3)     Watch Out.
It seems that a complete stop during a red light is optional in this country.   We have witnessed several vehicles, including public buses, rolling through the light.  Doesn’t exactly make you feel comfortable when you’re pushing a stroller across the street!  Definitely take a second (or third or fourth) look before you step into the intersection.

4)     Learn Some Korean.
I’m not sure what happened in the past year; but it seemed like during our first visit in Seoul, there were a lot of Koreans who spoke English.  Whenever we needed help, people were really friendly in trying to help us—even if they only knew a few words.  Plus, there were also many people who would start a conversation with us; so we were surprised this year when many of the people we encountered didn’t speak English.   Actually, they do know one English phrase, “I don’t know.”  Luckily, we learned a few basic Korean phrases and had a guidebook with a translation dictionary; but I think the fact that everyone was so helpful and friendly last year made us disappointed with the lack of helpfulness this year.

5)     Do Your Research.
I always heard about the great shopping trips in Korea because of the cheaper prices and bargaining power, but, to be honest, I rarely feel like I know I’m getting a good deal. I suggest making a list of things you want to buy and finding out how much they cost before you visit, so that you can determine whether or not it’s a good deal.  For example, I only wanted to buy my son a Cars toddler backpack, and I saw it advertised in a Korean store for 50,000, which is about $44.  I could find the same backpack on eBay for $9.   That’s a huge markup!  However, I read somewhere that you’re supposed to start negotiations at 1/3 the price, which now I understand why the initial quotes sound so expensive.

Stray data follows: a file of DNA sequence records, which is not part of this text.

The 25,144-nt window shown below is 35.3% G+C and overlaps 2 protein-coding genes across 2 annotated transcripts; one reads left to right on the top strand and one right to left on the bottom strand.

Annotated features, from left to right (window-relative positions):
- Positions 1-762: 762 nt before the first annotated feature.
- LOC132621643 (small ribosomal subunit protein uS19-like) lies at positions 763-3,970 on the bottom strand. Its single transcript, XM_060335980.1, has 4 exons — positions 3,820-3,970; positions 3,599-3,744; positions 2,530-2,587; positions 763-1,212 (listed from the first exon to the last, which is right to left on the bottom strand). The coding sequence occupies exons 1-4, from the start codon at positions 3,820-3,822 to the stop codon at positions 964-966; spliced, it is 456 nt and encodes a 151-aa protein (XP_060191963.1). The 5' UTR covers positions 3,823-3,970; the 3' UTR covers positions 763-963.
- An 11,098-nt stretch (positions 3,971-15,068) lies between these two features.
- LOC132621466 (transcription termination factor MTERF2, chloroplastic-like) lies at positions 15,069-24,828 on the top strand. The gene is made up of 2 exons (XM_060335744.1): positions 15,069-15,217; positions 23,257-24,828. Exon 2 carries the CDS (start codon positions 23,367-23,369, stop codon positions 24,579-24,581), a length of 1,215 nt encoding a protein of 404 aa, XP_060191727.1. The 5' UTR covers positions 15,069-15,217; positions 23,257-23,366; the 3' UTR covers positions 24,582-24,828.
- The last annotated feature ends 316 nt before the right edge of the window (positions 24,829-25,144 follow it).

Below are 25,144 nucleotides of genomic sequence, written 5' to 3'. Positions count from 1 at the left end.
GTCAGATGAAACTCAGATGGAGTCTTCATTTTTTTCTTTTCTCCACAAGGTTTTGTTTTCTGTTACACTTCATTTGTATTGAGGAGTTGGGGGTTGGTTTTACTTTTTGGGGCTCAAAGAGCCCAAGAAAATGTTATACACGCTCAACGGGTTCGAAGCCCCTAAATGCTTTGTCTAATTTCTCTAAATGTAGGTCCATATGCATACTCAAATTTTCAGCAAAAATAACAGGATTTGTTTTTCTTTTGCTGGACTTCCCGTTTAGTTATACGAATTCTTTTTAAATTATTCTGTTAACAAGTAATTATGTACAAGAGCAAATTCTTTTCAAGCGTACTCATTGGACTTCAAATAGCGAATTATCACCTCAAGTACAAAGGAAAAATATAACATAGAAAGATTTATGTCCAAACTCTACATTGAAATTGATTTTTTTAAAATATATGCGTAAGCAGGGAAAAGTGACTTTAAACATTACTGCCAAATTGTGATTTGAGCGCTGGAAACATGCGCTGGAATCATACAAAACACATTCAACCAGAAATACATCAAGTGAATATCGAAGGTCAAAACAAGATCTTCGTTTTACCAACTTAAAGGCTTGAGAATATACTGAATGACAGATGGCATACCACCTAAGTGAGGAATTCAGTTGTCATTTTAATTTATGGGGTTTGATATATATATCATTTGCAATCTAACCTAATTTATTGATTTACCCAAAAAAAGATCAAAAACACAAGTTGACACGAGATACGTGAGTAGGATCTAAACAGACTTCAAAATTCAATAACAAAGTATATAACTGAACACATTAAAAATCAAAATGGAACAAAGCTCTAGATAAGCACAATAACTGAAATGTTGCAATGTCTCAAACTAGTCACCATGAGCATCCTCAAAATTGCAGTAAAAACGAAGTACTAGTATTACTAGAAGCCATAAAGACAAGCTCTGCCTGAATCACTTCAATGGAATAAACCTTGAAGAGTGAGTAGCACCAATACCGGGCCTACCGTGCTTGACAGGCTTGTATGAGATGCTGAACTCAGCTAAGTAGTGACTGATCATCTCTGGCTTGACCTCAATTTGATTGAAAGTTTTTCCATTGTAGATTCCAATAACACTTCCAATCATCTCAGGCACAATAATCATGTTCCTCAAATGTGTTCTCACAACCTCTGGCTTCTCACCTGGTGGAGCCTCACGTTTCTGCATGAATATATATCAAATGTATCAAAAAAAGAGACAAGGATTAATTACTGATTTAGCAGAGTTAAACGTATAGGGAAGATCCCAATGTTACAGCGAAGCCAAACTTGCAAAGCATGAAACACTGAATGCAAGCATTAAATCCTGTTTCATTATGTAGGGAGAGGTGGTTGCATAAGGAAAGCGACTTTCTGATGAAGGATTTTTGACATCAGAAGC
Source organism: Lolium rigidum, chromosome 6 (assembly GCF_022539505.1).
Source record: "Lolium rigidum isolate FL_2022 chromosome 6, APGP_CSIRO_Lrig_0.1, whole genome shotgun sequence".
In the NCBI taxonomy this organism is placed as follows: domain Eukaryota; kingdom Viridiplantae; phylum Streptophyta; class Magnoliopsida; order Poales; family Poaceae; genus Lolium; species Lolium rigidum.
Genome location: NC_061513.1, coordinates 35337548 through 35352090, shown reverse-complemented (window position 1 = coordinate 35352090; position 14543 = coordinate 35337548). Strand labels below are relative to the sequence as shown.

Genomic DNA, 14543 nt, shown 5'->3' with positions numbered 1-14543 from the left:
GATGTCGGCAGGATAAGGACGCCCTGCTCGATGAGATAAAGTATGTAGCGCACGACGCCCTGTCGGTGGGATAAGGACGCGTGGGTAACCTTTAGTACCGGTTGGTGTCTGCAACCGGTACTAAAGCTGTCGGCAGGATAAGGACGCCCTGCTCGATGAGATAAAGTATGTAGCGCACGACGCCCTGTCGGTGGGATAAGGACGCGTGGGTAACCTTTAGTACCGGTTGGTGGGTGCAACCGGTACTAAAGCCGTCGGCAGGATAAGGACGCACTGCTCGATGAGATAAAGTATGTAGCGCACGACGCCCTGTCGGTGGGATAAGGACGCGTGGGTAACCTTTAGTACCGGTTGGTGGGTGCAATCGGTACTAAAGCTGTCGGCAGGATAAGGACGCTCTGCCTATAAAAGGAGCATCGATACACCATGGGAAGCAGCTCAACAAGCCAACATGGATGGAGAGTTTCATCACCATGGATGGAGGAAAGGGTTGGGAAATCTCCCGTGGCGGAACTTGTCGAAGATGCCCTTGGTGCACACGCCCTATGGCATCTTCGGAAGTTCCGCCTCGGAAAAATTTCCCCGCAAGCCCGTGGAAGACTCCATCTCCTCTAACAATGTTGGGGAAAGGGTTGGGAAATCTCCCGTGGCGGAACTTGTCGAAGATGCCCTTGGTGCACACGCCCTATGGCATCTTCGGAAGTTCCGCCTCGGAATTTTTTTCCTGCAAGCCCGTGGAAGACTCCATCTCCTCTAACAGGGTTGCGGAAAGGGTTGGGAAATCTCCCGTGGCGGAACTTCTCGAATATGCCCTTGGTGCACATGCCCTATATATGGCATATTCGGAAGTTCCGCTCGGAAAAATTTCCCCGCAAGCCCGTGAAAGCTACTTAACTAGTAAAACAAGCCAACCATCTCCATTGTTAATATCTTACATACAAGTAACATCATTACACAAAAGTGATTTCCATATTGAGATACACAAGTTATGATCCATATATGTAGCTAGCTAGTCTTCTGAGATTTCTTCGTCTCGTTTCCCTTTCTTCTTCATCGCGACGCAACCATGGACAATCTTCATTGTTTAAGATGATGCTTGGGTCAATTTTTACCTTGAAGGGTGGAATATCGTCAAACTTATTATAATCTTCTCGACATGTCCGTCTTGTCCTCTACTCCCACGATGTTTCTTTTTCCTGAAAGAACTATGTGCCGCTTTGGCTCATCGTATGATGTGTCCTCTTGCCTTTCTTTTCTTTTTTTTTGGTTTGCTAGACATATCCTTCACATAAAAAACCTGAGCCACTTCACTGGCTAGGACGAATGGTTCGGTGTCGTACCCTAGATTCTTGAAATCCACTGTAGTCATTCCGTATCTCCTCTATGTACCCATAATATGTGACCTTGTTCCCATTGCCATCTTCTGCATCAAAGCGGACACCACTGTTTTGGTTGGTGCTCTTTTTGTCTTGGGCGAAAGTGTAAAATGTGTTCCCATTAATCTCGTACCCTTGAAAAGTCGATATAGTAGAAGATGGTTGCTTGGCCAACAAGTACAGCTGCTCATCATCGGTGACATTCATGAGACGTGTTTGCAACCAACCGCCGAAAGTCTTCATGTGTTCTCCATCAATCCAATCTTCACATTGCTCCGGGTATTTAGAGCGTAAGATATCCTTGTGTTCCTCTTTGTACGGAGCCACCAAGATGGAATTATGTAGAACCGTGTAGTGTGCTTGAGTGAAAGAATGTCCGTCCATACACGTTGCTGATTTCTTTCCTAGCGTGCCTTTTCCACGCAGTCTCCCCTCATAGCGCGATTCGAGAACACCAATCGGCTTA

6)     Get a Korea Rail Pass.
We traveled by train between Seoul and Busan; and because we’re foreigners, we get the lovely option of purchasing a Korea Rail (KR) Pass.  You can use it on all trains of the KORAIL and the KTX as well as the Saemaeul and Mugunghwa trains (just not the subways).  There are different types and prices of the KR Pass, and it ended up being cheaper than purchasing individual trip tickets.  Oh, but you must purchase it before you enter the country.  Click here for more information.